Everyone has an opinion about food. You can’t go on the internet without stumbling over someone’s lengthy review of a bistro, bar or banana slicer. As Alexis de Tocqueville wrote of the United States in 1835, “Public opinion is divided into a thousand minute shades of difference upon questions of very little moment.”
But food writing, to a linguist like me, isn’t just about food. The words you use when you write a restaurant review say as much about your own psychology as they do about which dish to order.
In a recent study at Stanford and Carnegie Mellon University my colleagues and I examined 900,000 restaurant reviews on the web of 6,500 restaurants, across seven US cities. Large-scale reading of this sort is beyond the abilities of even the most indecisive restaurant-goer, and so we used techniques from computational linguistics, writing software to count automatically the number of words, their complexity and the number of times certain words occurred, such as specific pronouns or particular nouns or adjectives.
We found that when people write a “1-star” review, they use the language of trauma: precisely the same words used by people writing about a tragedy such as the death of a loved one. Trauma victims, for instance, use the pronouns “we” or “us” to emphasise a collective sense of grief and solidarity, and this word and other linguistic manifestations of trauma were similarly over-represented in bad reviews (“we were ignored”, “yelled at us”, “none of us will ever go back”). These terrible reviews are not complaints about bad food or atmosphere but rather a coping mechanism for dealing with minor trauma caused by face-to-face interactions. People felt attacked, and their instinctive response underlines the importance of personal interactions for commerce, whether we’re asking people to choose a restaurant or a doctor.
Money also matters. Reviewers of expensive restaurants relied on multisyllabic words such as “commensurate”, “unobtrusively”, “sumptuous” and “vestibule”, and wrote long-winded reviews to depict themselves as well educated or sophisticated. We eat high-class food not only because it tastes good but also to signal that we’re high-class ourselves and have the “commensurate” language.
When a review of an expensive restaurant was positive, writers tended to use metaphors of sex and sensual pleasure, talking about “orgasmic pastry” or “seductively seared foie gras”, cake that is “creamier and more voluptuous” or “very naughty deep-fried pork belly” – perhaps a way of demonstrating their sensuous, hedonistic nature.
But positive reviews of cheap restaurants and foods instead employed metaphors of drugs or addiction: “the chocolate in their cookies must have crack”, “the wings are addicting” or “in desperate need for a fix [of curry]” or “craving it [pizza] pretty badly right now”.
Why the difference? We’re embarrassed about eating chips and chocolate. Foods that we “crave” aren’t vegetables. We talk about food as an addiction when we’re feeling guilty. By placing the blame on the food we’re distancing ourselves from our own “sin” of eating fried or sugary snacks. It’s not my fault I couldn’t resist that addictive cupcake. The cupcake made me do it! In fact, women are more likely than men to use these drug metaphors, suggesting that they are especially likely to feel the pressure to conform by eating healthy or low-calorie food.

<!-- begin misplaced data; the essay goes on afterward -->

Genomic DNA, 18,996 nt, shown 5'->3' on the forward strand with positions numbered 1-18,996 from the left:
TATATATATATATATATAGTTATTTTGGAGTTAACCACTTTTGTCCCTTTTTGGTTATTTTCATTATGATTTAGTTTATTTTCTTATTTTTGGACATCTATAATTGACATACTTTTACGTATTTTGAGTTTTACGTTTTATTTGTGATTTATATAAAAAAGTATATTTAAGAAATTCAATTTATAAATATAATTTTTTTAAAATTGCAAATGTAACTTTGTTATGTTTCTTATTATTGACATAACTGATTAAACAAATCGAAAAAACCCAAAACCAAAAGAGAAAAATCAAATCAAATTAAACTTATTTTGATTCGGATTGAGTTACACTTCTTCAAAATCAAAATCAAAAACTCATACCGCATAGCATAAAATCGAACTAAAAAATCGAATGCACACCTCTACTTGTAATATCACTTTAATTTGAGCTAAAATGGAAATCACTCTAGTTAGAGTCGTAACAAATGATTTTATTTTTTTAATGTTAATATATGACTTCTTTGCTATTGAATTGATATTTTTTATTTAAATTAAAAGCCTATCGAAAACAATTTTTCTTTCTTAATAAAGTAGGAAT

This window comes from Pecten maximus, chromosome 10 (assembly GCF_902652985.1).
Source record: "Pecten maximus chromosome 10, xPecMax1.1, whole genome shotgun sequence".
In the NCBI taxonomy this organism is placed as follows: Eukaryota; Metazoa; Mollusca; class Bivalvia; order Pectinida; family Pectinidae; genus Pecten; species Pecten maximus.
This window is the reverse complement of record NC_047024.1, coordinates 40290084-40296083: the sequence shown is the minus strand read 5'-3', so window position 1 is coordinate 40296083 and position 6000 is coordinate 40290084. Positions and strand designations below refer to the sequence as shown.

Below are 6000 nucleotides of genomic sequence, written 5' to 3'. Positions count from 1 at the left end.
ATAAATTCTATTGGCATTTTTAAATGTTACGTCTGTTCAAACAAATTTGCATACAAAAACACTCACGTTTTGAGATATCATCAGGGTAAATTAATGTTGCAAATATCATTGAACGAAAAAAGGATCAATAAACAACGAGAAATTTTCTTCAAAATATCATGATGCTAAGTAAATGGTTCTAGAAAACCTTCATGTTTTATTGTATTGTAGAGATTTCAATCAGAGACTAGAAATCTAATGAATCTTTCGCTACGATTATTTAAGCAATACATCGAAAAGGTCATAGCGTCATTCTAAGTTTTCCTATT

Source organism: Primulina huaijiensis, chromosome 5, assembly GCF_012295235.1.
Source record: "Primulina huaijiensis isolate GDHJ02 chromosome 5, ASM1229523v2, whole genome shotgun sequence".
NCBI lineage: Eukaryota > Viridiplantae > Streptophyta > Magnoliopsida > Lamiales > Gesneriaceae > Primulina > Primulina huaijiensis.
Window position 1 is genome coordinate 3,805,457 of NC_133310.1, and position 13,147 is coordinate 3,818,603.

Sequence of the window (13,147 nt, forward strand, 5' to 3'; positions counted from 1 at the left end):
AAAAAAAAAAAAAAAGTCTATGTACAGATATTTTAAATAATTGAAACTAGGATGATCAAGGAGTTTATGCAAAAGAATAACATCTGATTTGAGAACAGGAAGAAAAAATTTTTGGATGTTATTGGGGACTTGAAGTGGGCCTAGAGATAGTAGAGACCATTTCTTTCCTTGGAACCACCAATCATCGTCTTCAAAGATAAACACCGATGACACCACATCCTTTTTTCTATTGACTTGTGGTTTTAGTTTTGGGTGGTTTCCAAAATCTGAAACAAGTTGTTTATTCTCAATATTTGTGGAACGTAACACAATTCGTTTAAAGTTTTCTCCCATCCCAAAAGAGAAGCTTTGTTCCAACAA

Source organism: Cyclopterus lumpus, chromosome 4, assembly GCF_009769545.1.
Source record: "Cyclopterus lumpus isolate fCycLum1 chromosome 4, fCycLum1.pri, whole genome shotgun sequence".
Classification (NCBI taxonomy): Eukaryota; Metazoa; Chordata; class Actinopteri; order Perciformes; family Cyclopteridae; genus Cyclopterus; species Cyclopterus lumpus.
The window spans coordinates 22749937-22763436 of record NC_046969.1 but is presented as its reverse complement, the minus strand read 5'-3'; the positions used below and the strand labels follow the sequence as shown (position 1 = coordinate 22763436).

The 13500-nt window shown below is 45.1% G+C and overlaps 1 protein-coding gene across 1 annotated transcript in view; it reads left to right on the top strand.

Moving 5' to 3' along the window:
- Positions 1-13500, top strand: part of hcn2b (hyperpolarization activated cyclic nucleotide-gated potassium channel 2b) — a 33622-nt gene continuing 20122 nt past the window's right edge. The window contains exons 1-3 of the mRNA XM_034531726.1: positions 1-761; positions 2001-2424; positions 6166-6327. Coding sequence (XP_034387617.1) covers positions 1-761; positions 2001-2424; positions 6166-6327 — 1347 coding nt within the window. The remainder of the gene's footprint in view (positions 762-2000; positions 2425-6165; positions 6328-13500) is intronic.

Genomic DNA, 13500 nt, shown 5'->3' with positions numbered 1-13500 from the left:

In another study, my student Josh Freedman and I looked at the advertising text on the back of packets of crisps. As with reviews, we found that the more expensive the crisp, the fancier the language. We also found expensive crisps more likely to use the language of comparison (“less fat”, “best in America”, not like “any other chip”) or negation (“never fried”, “no fluorescent orange”). In fact crisps cost 4 cents more per ounce for every additional “no” on the packet. This use of distinguishing language supports French sociologist Pierre Bourdieu’s theory that upper-class taste in food has the role of “distinguishing” the rich from other classes – “We’re not like those other chips.”
Menu language is equally instructive. In a study for my forthcoming book, we computationally analysed thousands of US menus and found we could predict prices just from the words on the menu. Again, the more expensive the restaurant, the fancier the words. Difficult foreign words (“tonnarelli”, “choclo”, “bastilla”, “persillade”, “oyako”) are an implicit signal of the high-educational status of the menu writer and, by extension, the customer. But we also found that expensive menus were shorter and more implicit. By contrast, the wordy menus of middle-priced restaurants were stuffed with adjectives (“fresh”, “rich”, “mild”, “crisp”, “tender”, “golden brown”), while positive but vague words such as “delicious”, “tasty” and “savoury” were used by the cheapest restaurants.
High-status restaurants want their customers to presuppose that food will be fresh, crisp and delicious. The surfeit of adjectives on middle-priced menus is thus a kind of overcompensation, a sign of status anxiety, and only the cheapest restaurants, in which the tastiness of the food might be in question, must overly protest the toothsomeness of their treats.
We are surrounded by the language of food, words that offer a window into our psyche, our finances and our society. Next time you choose an entrée or tear open that packet of crisps, read carefully – you may just be putting words in your mouth.
Dan Jurafsky is professor of linguistics and computer science at Stanford University. His book, ‘The Language of Food: A Linguist Reads the Menu’, is published on September 15 by WW Norton (£18.99)